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CODE WORD: ENFORCEMENT

Red Bankers have heard a lot about code enforcement in recent months. There appears to be a consensus that a lack of vigor in holding absentee landlords accountable for housing violations is at the root of rental-house overcrowding, particularly but not exclusively on the West Side.

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This, in turn, has contributed to challenges ranging from noise and litter to a burgeoning school population that does not speak English as a first language, imposing additional education costs on taxpayers, say critics.

Pat Menna ran for mayor promising to beef up code enforcement. Now that he’s taken office, what can residents expect in terms of action?

Some answers might be had tomorrow night at the River Street Commons when the Westside Community Group hosts a code enforcement forum beginning at 7p. The public is invited.

Borough Administrator Stanley Sickels and officials involved in code enforcement are scheduled to speak and answer questions from residents.

Among the approaches under discussion, Menna tells redbankgreen, is a multipronged approach involving the code enforcement, public works, police and fire departments to collaborate and enforce rules. A 24-hour hotline that would enable residents to report suspected violations at any time is also on the table.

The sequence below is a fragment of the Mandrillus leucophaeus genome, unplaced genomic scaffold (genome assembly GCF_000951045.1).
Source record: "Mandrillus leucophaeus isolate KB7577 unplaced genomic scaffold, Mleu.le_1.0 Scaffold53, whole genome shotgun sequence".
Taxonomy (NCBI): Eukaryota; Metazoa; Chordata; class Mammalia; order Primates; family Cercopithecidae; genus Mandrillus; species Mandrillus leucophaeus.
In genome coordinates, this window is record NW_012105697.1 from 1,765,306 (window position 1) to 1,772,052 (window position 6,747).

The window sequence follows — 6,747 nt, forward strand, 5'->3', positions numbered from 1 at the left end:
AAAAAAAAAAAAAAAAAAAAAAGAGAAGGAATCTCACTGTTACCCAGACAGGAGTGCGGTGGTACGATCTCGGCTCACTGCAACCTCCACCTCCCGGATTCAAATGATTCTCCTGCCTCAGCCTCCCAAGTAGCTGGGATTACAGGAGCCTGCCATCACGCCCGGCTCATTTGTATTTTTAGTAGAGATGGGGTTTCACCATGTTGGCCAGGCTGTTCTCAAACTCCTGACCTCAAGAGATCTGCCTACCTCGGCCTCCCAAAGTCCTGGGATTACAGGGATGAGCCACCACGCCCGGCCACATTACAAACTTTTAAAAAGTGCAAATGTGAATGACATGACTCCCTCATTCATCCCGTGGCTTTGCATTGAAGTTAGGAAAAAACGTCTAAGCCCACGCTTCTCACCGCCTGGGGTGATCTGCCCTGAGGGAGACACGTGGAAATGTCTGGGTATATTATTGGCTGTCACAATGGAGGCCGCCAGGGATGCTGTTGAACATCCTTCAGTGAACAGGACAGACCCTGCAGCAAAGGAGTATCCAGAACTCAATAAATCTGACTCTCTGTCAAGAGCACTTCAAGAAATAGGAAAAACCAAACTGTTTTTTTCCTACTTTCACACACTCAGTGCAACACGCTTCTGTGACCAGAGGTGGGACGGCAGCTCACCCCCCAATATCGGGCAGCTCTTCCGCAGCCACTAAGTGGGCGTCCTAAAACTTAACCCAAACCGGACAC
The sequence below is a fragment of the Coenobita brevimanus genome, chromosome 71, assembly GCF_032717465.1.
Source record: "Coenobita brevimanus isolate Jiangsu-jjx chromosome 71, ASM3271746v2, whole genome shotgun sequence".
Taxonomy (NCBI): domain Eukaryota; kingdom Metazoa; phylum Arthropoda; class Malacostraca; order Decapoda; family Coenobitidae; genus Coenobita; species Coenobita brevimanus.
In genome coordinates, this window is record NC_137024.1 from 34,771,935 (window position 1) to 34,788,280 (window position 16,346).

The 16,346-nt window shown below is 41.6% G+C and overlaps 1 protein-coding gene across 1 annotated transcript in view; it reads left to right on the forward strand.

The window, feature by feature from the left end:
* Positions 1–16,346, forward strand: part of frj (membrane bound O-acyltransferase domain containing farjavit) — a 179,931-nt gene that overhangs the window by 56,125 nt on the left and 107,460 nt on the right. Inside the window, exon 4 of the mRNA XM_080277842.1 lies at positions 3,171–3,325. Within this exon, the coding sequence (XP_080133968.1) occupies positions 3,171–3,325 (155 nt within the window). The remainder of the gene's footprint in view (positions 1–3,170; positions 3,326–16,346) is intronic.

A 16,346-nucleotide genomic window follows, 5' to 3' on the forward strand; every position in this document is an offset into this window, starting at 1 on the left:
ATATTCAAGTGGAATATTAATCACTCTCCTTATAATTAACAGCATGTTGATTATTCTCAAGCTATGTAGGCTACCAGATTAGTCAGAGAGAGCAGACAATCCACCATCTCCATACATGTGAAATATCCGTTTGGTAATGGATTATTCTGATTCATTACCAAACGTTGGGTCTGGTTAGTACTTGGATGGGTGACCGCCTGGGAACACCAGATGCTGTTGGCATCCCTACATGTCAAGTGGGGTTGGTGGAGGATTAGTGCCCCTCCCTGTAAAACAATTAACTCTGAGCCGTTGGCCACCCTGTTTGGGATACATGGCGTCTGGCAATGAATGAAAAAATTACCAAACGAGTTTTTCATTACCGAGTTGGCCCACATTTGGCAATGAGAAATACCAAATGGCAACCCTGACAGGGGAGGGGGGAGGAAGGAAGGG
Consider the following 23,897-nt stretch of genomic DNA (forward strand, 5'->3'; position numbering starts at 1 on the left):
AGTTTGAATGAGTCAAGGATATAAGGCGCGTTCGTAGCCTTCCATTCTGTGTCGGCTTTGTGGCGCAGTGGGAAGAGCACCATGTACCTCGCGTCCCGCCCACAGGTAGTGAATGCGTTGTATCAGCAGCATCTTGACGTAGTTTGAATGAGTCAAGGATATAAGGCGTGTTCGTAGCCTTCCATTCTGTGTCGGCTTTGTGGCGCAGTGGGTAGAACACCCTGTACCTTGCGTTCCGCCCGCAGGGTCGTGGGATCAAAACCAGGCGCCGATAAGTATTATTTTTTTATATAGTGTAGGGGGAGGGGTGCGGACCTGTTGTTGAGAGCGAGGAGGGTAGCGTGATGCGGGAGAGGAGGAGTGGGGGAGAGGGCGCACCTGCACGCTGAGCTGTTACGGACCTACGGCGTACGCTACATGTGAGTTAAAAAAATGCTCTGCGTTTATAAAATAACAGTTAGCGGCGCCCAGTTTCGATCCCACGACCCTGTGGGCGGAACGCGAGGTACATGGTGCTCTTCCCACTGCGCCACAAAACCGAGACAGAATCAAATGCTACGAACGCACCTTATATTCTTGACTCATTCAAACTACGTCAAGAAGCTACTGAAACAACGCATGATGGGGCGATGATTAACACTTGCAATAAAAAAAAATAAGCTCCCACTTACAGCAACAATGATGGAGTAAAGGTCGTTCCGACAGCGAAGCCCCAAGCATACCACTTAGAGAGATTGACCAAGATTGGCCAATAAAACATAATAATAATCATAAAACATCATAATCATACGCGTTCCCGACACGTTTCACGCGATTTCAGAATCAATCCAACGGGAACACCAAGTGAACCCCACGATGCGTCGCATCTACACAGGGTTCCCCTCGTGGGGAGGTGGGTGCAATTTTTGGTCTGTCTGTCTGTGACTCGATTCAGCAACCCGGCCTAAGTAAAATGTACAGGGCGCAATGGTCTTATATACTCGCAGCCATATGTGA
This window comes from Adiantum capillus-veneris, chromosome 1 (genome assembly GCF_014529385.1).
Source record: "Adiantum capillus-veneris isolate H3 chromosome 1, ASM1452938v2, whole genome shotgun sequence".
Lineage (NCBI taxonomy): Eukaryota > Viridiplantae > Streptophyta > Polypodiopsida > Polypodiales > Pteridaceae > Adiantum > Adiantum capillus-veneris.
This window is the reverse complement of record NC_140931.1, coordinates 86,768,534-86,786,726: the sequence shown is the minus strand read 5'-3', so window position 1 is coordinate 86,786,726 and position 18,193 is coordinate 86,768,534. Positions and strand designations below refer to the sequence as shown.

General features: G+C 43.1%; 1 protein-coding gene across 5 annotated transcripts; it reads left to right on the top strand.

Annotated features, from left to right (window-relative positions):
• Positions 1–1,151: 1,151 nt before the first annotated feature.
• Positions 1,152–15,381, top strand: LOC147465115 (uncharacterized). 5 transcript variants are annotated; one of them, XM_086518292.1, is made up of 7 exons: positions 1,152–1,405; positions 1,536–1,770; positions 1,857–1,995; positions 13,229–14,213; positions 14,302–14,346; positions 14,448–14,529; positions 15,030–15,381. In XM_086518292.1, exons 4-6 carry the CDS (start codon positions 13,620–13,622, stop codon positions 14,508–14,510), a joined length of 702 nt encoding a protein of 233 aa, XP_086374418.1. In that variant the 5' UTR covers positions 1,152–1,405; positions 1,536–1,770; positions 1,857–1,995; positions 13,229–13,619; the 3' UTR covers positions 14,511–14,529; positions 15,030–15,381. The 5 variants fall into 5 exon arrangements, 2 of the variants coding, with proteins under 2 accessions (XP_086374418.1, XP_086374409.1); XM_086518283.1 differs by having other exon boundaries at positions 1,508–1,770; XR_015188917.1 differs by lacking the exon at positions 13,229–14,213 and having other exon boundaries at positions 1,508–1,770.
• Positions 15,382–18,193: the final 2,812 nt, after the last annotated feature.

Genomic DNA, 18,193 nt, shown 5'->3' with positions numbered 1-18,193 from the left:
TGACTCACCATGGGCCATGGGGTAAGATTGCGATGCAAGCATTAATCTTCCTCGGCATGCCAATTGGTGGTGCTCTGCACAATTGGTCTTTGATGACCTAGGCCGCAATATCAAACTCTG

“I think what we have to do is to look at what we’re doing now and see how we can do it better,” says Menna. “Obviously, it’s a manpower issue, but it’s also a management-type issue, and maybe we can reallocate some resources.”

On a related note, the borough last week hired a new, part-time code enforcement officer in the Public Works department. But rather than sniffing out building-code issues, the inspector will be on the hunt for soggy sofas left in front yards, trash cans put out on the curb too soon, twigs improperly mixed in with leaves, open boxes of packing peanuts put out on windy days and other types of quality-of-life violations.

The job went to Jimmy Walker, a retired Public Works department foreman, who was brought on at a salary not to exceed $12,000, with no benefits. The addition of Walker, borough officials say, will take some of the workload off Frank Woods, who was handling both housing and trash monitoring but will now be able to concentrate on the housing side.

Meantime, says Menna, “We’re still looking into getting qualified and certified people in for housing and code enforcement.”

The meeting will be held in the Community Room of River Street Commons at 49 Catherine Street. For more information, please contact Joyce Williams at 732-741-3715 or Amy Goldsmith at 732-747-0306.

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